Skunk spray, burning bins highlight gov't impotence to haredi resistance

"I don't believe in coronavirus," says recently recovered coronavirus patient.

Haredim are seen walking on Strauss Street near Mea She'arim in Jerusalem following riots against COVID-19 regulations, on January 25, 2021. (photo credit: MARC ISRAEL SELLEM/THE JERUSALEM POST)
Haredim are seen walking on Strauss Street near Mea She'arim in Jerusalem following riots against COVID-19 regulations, on January 25, 2021.
The stench of “skunk spray,” the noxious liquid used by police to disperse rioters, hung heavily over Mea She’arim Monday afternoon, providing nauseating evidence of the violent confrontations there over the last two days.
Extremists in the haredi (ultra-Orthodox) Jerusalem neighborhood have been engaging in heavy resistance to police efforts to enforce Israel’s third coronavirus lockdown, particularly against measures to shutter yeshivas, schools and synagogues.
And a pall certainly looms over the neighborhood, with few people on the streets, some businesses shuttered and other shop owners looking anxiously from their storefronts for some passing trade.
But the extremists and bored youths are not to be deterred.
Despite the lingering odor of the skunk spray, young men congregated close to a burning dumpster that had been pushed to the middle of a side street and set ablaze earlier in the day as part of a small confrontation with police.
Next to it, one of the new garbage bins installed in the neighborhood was also smoldering.
Further down the road, the synagogue and study center of the Satmar Hassidim on Yoel Street was bustling with men coming to pray Mincha despite the ban on indoor worship.
The synagogue was the scene of severe violence on Sunday morning as police battled their way into the prayer hall where dozens of men were worshiping; they were met with violence, including having a bench thrown at them.
As prayer services were underway Monday afternoon at the Satmar center, a police patrol vehicle drove up outside, but quickly did a U-turn and sped away as a gaggle of children and youths ran toward it.
A Belzer hassid who was passing by said the lockdown restrictions were “the greatest crime there can be,” but he acknowledged that COVID-19 was deadly.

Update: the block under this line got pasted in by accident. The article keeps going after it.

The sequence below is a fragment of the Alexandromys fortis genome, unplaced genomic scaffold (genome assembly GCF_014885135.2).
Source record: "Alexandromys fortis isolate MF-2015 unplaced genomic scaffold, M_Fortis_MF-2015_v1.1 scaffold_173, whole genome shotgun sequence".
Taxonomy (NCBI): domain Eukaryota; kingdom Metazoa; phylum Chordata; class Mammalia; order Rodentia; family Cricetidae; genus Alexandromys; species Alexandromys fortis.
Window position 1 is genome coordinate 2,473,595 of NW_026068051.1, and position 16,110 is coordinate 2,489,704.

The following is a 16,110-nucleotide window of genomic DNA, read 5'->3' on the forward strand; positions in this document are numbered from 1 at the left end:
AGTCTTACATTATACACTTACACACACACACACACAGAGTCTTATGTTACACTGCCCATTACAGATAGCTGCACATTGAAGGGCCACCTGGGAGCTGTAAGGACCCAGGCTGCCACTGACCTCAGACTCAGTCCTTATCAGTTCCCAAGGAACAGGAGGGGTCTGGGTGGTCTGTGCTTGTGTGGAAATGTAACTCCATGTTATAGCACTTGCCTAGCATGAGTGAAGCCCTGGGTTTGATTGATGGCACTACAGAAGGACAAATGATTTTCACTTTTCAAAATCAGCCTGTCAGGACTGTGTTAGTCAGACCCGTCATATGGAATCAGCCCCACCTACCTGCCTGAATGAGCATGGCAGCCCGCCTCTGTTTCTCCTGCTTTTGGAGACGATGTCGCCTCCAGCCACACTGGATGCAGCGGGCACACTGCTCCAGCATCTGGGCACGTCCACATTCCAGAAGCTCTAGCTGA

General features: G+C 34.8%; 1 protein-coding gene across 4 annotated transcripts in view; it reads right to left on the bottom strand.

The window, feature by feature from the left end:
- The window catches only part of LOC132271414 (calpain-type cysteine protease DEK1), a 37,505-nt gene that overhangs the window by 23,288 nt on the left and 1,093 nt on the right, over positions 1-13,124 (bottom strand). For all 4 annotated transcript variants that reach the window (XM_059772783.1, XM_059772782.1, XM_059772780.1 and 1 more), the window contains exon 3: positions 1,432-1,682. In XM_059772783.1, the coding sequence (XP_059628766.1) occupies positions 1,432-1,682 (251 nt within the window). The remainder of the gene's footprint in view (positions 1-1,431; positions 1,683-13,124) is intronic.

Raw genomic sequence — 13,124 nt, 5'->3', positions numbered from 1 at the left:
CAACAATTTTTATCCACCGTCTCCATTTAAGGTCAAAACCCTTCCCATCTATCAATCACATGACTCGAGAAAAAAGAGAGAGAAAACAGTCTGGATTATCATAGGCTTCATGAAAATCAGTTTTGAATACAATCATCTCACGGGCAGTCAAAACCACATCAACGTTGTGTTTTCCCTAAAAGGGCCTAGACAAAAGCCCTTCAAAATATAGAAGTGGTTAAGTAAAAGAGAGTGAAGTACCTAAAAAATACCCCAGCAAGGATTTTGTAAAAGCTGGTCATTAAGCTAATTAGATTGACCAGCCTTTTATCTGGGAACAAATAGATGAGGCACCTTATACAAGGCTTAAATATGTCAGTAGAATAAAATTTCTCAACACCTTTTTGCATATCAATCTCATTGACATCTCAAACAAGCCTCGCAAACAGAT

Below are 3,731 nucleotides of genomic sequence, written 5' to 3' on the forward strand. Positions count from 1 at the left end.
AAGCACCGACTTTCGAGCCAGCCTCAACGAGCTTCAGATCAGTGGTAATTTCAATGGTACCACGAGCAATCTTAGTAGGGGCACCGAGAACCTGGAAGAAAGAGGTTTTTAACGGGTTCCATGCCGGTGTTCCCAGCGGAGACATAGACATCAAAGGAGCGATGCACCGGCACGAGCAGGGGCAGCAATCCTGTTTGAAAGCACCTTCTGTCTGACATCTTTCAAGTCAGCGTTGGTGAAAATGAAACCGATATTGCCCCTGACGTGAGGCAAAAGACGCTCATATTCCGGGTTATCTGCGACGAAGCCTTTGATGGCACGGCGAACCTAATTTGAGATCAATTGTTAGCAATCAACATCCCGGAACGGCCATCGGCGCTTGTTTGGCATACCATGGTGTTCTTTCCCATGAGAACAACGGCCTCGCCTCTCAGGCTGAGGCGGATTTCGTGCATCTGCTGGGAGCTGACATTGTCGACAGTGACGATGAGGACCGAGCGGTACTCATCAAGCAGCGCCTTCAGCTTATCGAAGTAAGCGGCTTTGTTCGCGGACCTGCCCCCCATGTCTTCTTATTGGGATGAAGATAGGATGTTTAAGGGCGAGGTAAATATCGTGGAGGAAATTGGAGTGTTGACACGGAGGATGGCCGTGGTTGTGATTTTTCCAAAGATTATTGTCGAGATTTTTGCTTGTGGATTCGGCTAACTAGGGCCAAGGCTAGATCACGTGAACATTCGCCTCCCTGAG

“I don’t believe in coronavirus,” he said, even though he had just recovered from it.
He did not believe that the measures the government was taking to stop the spread of the disease were worth the detrimental effects they have caused, he added.
“Locking people in their homes is causing terrible damage,” he said, and the closure of institutions for Torah study was especially problematic.
Another young man, from the so-called Yerushalmi community predating the establishment of the state, said the police were too violent in their enforcement measures, and this behavior alienated the haredi public and made enforcement harder.
The youth, who gave his name as Yanki, said instead of entering into yeshivas and synagogues, the police should speak with those responsible at the scene to deal with illegal gatherings.
COVID-19 is dangerous and the police are justified in carrying out enforcement, Yanki acknowledged, adding that he felt those violating the lockdown rules do endanger public health, including that of his family.
He said his grandmother had been infected with COVID, but she recovered after being treated with oxygen at her home by one of the private health organizations serving the haredi communities.
The violence of extremists and resistance of the mainstream to coronavirus regulations and enforcement that has taken place in Mea Shearim, Beit Shemesh, Beitar Illit, Bnei Brak and beyond during the pandemic has highlighted the lack of control the government actually exerts over the ultra-Orthodox sector. 
But it is equally highlighting the severe lack of leadership in the community, be it rabbinic or political, as well as the schisms the community has suffered.
Whereas in previous times, dominant figures such as Rabbi Elazar Menachem Man Shach, dean of the Ponevezh Yeshiva in Bnei Brak, were respected by large swathes of the Ashkenazi, non-hassidic community and were able to assert their will on it, today’s rabbinic leadership is divided and greatly influenced by their advisers and assorted politicos.
The split of the Ashkenazi, non-hassidic community and the emergence of the extremist Jerusalem Faction has also caused grave damage, creating a large subsection that does not listen to the mainstream rabbis and delights in poking the state in the eye.
Radical positions often generate legitimacy, or at least a fear by the mainstream, of seeming less strict in adherence to Halacha, so they hesitate to criticize the extremists.
This is especially evident among the political leadership, which despite bemoaning the role of the radicals in the recent violence and asserting that violations are confined to the extremists, resists enforcement of COVID-19 regulations and the stiffening of penalties against them.
The crisis that has emerged over the last year between the country and large swathes of its haredi population will not be resolved during the era of COVID-19, and confrontations such as those seen in Bnei Brak and Jerusalem will continue as long as lockdowns continue.
But the pandemic has brought this problem front and center, and any new government must examine this broken relationship in an extensive and comprehensive manner to start resolving what has become one of the weightiest problems the Jewish state faces.